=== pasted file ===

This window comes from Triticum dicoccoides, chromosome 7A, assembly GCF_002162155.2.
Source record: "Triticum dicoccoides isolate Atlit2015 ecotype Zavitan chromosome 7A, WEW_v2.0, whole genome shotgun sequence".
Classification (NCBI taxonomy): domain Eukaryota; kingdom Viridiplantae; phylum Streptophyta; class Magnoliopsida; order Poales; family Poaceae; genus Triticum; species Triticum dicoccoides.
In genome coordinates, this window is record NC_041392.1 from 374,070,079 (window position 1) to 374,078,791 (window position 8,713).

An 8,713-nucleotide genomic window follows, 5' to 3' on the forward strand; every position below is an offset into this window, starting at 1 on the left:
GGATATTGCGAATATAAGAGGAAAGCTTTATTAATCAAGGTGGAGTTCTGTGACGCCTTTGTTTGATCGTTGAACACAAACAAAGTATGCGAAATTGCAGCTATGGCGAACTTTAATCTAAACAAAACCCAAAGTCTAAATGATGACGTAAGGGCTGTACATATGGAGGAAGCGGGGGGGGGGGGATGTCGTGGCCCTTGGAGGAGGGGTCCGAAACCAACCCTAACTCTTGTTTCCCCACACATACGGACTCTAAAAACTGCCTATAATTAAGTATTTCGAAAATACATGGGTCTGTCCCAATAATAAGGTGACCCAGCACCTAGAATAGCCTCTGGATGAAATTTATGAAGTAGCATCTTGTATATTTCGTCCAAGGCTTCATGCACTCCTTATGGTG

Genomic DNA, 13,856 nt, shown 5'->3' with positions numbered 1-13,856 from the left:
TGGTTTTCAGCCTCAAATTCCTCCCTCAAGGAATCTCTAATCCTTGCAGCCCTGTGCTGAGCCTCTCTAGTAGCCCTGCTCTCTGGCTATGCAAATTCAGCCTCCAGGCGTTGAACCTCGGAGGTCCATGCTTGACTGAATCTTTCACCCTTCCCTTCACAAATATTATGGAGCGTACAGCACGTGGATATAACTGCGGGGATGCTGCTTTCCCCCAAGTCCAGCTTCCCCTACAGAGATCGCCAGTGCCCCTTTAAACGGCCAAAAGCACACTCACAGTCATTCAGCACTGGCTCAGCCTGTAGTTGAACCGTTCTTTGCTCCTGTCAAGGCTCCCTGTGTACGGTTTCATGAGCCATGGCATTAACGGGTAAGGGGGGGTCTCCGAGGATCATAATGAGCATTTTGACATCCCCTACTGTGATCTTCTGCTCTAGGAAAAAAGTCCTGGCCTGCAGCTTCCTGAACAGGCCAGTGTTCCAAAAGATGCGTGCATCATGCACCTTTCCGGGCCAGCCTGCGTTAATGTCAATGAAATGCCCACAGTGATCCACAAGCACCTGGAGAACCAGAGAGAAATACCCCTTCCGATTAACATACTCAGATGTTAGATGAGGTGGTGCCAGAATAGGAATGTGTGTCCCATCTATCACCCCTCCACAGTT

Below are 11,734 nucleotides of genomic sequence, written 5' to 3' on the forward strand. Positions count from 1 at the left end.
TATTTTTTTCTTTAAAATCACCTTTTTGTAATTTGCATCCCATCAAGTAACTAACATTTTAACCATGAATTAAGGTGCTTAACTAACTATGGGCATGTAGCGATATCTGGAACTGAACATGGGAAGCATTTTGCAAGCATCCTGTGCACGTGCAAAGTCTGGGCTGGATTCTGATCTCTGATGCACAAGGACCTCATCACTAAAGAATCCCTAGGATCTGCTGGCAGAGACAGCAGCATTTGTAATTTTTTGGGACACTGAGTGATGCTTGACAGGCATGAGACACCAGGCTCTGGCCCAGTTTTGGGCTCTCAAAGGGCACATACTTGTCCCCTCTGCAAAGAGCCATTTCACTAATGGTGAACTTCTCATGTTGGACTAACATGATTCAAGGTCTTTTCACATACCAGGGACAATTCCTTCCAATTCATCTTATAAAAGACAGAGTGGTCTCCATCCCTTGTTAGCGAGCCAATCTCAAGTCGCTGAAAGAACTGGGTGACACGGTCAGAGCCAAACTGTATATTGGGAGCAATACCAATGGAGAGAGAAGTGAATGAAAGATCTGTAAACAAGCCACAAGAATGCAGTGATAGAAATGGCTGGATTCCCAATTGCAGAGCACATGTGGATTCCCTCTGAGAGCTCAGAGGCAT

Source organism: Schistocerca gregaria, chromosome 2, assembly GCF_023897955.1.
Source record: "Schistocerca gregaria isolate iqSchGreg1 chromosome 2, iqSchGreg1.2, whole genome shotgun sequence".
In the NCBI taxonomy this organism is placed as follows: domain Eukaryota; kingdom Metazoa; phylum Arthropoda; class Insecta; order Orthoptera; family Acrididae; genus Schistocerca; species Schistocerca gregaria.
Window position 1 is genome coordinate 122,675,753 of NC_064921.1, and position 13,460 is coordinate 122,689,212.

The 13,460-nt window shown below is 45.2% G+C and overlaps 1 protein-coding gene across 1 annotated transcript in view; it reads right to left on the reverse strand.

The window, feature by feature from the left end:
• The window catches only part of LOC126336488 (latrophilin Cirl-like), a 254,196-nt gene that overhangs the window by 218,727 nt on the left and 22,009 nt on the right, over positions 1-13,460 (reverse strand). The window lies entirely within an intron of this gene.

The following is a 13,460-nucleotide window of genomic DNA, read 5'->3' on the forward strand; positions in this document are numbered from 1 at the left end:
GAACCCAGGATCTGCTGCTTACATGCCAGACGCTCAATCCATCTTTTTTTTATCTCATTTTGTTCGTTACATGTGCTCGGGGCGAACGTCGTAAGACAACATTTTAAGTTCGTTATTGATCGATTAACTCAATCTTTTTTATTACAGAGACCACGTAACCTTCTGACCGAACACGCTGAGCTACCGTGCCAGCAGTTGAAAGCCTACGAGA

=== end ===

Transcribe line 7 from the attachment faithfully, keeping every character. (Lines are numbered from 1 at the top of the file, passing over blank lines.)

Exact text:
Genomic DNA, 13,856 nt, shown 5'->3' with positions numbered 1-13,856 from the left: